We did. They went in in rubber boats that we launched anywhere from a half a mile to a mile off shore. We kept in radio contact with them while they were ashore. Their missions usually lasted between one and two hours, then we guided them back to the ship. Meanwhile, we had selected a new location for the following night. We went up and down both coasts of Korea, pretty close to the Soviet border. We had some sort of recognition from the commander of the Far East Air Forces for having stopped the railroad traffic on those coastal lines that his heavy bombers had been unable to stop. We were able to put demolition crews on the scene that could get into those tunnels, where bombs couldn't reach. They didn't have smart bombs then--so they couldn't find those tunnels as well as we could.
My first post-war duty was in that ship and it was one of my most interesting assignments, not only during those eight months in Korea, but in the months building up to Korea. Although it was not combat duty during the latter part of 1949 and into early 1950, my ship was the station ship in Hong Kong, meaning that we were permanently based there over a period of months. We didn't move around much during the winter of 1949 and 1950 but since the U.S. State Department had evacuated all of its stations in China, we became the communications base for the U.S. consul in Hong Kong and he in turn represented the eyes and ears of the United States in that part of the world.
Chiang Kai-shek had been driven back from central China and the remnants of his armies were along the coast. Communists had occupied almost the entire mainland and eventually toward the end of 1949, the Nationalist Forces moved over to Formosa. The HORACE A. BASS was ordered up to Shanghai to evacuate the American nationals who
remained there. This little ship could carry only one hundred people, but the Navy Department sent two landing ships down from Tokyo, manned by Japanese crews. They came down to provide extra carrying capacity for the American families. I was to be the American commander on the scene, as captain of the HORACE A. BASS. I met these Japanese ships in the shallow estuary of the Yangtze River and we waited for the State Department to clear the arrangements for us to go up the river to Shanghai to bring out the Americans. For a month, we were wallowing in the shallow China Sea and had a rather boring time. The crew went fishing to supplement our food supplies. I had a hard time with the Japanese commanders of those ships, having them anchor in a safe way. In spite of various cautions, they did in fact both loose an anchor and, finally, one of them lost his second anchor. Then we were really in serious trouble. We had to transfer an anchor from my ship to their LST. Moving a two-thousand-pound anchor over without a boat that could carry it took a little bit of planning.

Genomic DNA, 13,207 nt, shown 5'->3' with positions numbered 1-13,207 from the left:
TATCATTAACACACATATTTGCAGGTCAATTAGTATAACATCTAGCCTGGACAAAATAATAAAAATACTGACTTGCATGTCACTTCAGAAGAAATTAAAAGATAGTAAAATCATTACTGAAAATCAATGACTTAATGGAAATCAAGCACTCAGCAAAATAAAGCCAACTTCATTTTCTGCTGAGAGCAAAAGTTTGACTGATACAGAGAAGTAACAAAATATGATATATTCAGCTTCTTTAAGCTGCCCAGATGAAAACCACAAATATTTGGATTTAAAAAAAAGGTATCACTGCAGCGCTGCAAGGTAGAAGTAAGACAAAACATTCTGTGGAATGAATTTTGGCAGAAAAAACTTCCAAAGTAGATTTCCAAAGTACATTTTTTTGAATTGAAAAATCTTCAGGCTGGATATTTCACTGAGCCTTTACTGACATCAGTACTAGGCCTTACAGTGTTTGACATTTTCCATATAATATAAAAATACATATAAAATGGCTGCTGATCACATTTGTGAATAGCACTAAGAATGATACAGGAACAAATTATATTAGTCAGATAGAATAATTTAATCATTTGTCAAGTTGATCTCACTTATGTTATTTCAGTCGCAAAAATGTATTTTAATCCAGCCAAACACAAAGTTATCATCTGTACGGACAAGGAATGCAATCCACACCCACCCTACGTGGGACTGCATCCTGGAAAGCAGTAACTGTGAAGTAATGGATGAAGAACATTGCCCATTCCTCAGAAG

You told them if he lost that one he would just have to go home?
I would have. We figured a way to drop the anchor to the bottom of the sea, buoy it, and rig a line so that they could connect up to it and take it on board, and so salvage the expedition.
Was there a lot of tension there in trying to figure out what was going on and when things were going to happen?
I wouldn't say there was tension. I didn't feel tension at any rate. I wasn't the kind of guy who would be tense under those circumstances. I found it challenging. I had learned through the earlier years of my Navy upbringing enough to plan for all the exigencies. If you lost an anchor, you had a back-up plan to take care of it.
It was also during that period that my ship was ordered to Bangkok, Siam. No American ship had been in Thailand since before the war. The channel into Bangkok was silted in. The American fleet commander was to fly into Bangkok to arrange for helping them dredge the channel and open it to commerce. He needed a flagship. He couldn't get any other ship in there. My ship had a shallow enough updraft to cross the bar at high tide. We did, in fact, go into Bangkok and establish ourselves as the flagship of the Seventh Fleet. The admiral met with the premier of Thailand aboard ship and with the commander of the Thai Navy. For our young officers and crew, this was an exciting time to see a different part of the world and a different level of diplomacy.
What time frame was it that you were in Thailand?
That was in January of 1950, which puts it five months before the Korean War started. It was immediately after mainland China fell to the Communists and it was five months before the Communists invaded from North to South Korea. Those were busy times, although it was not always apparent to others.
Yes. It was obviously an important political mission, even though you might not have known it at the time.
[End of Interview]